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Asexuality and HSDD | Did You Know?

Not everyone has a desire for sex.

Based on what we see in the media, that may be hard to believe. Doesn’t everyone want to have sex?

The answer is no. And there are at least two ways to look at the situation.

For some people, lack of sexual interest is a problem. They don’t feel much sexual attraction to their partner and don’t have sexual fantasies or thoughts. No medical condition can explain why. This may have been true all their lives or it may be a recent change. Either way, it causes them distress. Many are diagnosed with hypoactive sexual desire disorder (HSDD) and seek treatment.

For others, not wanting sex isn’t a problem. Typically, asexuals aren’t interested in sex. The key difference for asexuals, however, is that they don’t feel distress. They don’t see a need for treatment.

The distress distinction is an important one in light of the American Psychiatric Association’s Diagnostic and Statistical Manual of Mental Disorders (DSM), a reference book used by American mental health professionals to classify disorders based on symptoms. A new edition of the DSM is scheduled for release in 2013 and the HSDD section is being revised.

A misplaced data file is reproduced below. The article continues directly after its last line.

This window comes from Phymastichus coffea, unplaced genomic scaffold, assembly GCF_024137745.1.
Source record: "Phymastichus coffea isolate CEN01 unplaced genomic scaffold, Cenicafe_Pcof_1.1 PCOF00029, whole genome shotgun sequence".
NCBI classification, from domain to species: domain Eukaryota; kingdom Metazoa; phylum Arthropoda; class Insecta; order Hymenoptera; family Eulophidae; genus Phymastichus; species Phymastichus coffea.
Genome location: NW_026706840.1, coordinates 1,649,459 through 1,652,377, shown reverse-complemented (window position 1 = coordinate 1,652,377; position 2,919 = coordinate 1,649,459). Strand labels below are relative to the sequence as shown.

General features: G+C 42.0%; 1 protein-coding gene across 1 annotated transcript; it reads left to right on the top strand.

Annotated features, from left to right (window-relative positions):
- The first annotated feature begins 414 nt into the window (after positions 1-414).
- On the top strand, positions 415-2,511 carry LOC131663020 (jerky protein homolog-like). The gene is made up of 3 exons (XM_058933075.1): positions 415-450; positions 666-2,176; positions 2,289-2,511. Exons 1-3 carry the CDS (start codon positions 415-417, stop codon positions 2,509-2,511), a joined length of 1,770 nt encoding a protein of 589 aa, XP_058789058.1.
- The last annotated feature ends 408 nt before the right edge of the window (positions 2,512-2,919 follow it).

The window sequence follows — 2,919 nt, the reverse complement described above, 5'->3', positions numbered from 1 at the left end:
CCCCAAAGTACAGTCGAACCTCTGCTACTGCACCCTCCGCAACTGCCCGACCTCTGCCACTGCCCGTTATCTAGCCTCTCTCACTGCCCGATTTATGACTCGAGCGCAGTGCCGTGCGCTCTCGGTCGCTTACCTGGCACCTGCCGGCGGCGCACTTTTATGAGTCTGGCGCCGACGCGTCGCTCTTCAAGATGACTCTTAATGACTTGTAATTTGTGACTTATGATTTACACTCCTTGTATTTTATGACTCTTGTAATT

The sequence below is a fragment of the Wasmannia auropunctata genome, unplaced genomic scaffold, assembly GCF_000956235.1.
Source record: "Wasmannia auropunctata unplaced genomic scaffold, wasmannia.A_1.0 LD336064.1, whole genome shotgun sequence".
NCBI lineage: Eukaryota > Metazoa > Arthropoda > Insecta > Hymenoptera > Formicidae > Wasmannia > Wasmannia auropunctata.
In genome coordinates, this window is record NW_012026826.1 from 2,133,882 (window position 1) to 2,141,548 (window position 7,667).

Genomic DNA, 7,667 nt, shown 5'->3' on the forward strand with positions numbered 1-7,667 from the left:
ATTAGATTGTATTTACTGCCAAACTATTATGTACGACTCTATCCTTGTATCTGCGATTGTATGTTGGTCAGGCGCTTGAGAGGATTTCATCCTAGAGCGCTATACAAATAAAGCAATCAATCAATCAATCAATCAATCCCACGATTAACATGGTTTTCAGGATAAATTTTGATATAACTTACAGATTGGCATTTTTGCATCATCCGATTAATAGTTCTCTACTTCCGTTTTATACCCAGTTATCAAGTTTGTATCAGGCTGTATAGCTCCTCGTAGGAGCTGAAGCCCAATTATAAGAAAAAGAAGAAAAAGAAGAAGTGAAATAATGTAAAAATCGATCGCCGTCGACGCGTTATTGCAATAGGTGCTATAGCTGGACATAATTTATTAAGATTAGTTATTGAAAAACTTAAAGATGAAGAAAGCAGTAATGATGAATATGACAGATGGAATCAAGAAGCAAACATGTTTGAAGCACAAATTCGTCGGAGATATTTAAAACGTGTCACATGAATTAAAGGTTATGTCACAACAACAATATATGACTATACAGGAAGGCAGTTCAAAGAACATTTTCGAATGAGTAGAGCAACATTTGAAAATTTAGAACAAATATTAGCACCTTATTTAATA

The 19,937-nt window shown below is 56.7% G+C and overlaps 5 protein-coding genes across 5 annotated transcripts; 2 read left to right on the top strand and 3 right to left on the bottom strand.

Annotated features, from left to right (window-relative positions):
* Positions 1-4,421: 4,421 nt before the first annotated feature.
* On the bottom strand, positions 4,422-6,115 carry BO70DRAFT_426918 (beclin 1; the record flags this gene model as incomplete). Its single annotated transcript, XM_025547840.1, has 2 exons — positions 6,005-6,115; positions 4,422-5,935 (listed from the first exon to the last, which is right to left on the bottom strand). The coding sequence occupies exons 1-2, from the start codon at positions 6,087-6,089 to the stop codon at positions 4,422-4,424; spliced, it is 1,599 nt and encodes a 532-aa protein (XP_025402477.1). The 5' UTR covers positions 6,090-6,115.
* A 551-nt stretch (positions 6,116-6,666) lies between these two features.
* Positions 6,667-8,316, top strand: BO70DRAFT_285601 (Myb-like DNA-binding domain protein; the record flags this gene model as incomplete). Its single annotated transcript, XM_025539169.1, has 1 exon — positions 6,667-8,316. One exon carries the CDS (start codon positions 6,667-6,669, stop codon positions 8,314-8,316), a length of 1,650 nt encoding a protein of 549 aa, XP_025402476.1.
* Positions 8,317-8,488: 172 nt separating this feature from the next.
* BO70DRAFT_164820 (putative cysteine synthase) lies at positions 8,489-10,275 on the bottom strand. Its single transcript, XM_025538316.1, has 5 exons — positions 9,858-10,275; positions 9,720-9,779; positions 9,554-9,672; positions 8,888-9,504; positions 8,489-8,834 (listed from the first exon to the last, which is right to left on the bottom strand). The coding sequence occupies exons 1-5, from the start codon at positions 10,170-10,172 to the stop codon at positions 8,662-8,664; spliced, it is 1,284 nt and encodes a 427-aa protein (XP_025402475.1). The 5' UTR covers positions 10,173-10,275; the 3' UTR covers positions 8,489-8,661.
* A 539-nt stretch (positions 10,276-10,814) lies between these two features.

Some feel that asexuality is the low end of a continuum of sexual desire. If this is true, then could asexuals be diagnosed with HSDD?

It’s possible. But many asexuals feel that since they do not feel distress, there is no reason to diagnose them with a sexual dysfunction.


American Psychiatric Association – DSM-5 Development
“About DSM-5"

Archives of Sexual Behavior via
Brotto, Lori A.
“The DSM Diagnostic Criteria for Hypoactive Sexual Desire Disorder in Women”
(Published online: September 24, 2009)

Journal of Sexual Medicine
Brotto, Lori A., PhD
“The DSM Diagnostic Criteria for Hypoactive Sexual Desire Disorder in Men”
(Published online: June 1, 2010)